Matthew McCray Interview Published on: 09, Apr 2020

Where did you grow up? Where do you live currently?

I grew up in a lake town just north of Dallas, Texas. When I was a kid, it was kind of in the country. Which was nice, but driving thirty minutes to get to anything wasn't nice. Over the years, though, it's become a straight-up suburb. Crazy.

I've lived in other areas in Texas, other Dallas suburbs, and around Austin briefly. But I wound up back where I started. I guess you can return home... Although, as Joseph Campbell notes, not without changing.

What were you like as a kid? Did you love reading books?

I was always inquisitive as a kid. I would take my toys apart just to see how they worked.

"How things work" was a big theme of my childhood. It extended to my consumption of entertainment. Although it's harder to take a story apart and put it back together than a toy.

The first book that really made me realize that reading could be fun, truly entertainment, was "Max and Me and the Time Machine" (by Gery Greer and Bob Ruddick). I loved that book. Which is kind of funny, since I generally abhor time travel stories these days.

I read some before that book, but afterward, I couldn’t be stopped.

Did you have any heroes growing up? If so, who were they?

I'm not the type who believes in "heroes," per se. Never have been. But there are writers whose work I've loved over the years.

Author's work I really admire (in no particular order): Harry Harrison, Douglas Adams, Lois McMaster Bujold, Michael Crichton, Neil Gaiman, JK Rowling, Lee Child, and James Patterson. All genre writers, of course. I appreciate each of them for different aspects of their work.

Why did you choose to write in the fantasy genre?

Sci-fi/fantasy has always been my preferred genre(s) for reading, so, of course, it's what I gravitate to when writing. It's a combination of "write what you know" and "write what you want to read."

I really love fun, escapist fiction. Sadly, sci-fi seems to have lost its fun factor over the years. I'm hoping it'll make a come back. Until then, I'll try to do my part in adding the fun back into the genre.

How did you begin writing the Smith & W'Sin Adventures series?

Smith and W'sin, as characters, can be traced back several years to some micro-fiction I wrote. Then last year I took a pulp-fiction writing class, they seemed like great characters to use to tell that kind of story. I wrote "The Apoidean Affair" for that class.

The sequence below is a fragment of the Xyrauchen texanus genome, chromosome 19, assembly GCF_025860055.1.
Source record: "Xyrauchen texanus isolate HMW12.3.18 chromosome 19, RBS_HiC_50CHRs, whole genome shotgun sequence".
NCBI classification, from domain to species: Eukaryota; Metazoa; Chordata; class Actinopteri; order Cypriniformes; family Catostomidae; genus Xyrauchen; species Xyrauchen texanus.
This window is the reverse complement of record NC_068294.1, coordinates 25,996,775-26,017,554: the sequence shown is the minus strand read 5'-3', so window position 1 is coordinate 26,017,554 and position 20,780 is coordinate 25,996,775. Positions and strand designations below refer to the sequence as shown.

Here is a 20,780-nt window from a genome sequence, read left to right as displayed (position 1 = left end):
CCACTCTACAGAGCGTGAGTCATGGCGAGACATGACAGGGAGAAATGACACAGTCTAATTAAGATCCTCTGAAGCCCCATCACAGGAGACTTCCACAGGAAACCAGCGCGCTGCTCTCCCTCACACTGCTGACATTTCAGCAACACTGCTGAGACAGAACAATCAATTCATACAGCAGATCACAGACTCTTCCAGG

Smith and W’sin are terrific characters. What inspired you to write their story?

Thank you very much.

Something I've noticed in my work: I really like buddy stories. I gravitate to stories that involve a couple of snarky people trying to survive a crazy situation. Not sure why, but I suspect it has something to do with Han and Chewie. Or possibly my first favorite book, "Max and Me and the Time Machine" -- It also had a couple of goofball friends having misadventures.

I mean, who doesn't like having adventures with their friends?

The Apoidean Affair is a rollicking space adventure. How much did you research while writing this book?

In a way, I've researched it my entire life. I've been up to my eyeballs in sci-fi/fantasy since I was a kid.

One thing that has been coming to the surface a lot in the Smith & W'sin series are the insect races. Book one has bees (apoideans), and there are ants (formicidae) in book two. They are all based on Earth insects, to some degree or another. And there are elements of real science surrounding them. Royalactin, for example, really is a mutagenic compound that creates queen bees. That's how new queens are "promoted.” A story element in book two (Nexus Necrominder) was based on a real-life fungus that causes zombie-ism in ants. Creepy stuff.

Will you write or plan to write any standalone books in the future?

Oh, yes! I have ideas for standalone novels (and other series). Although I'm unlikely to work on them until after I finish the Smith and W'sin series. I've found splitting my attention isn't the best idea, creatively speaking. For me, anyway.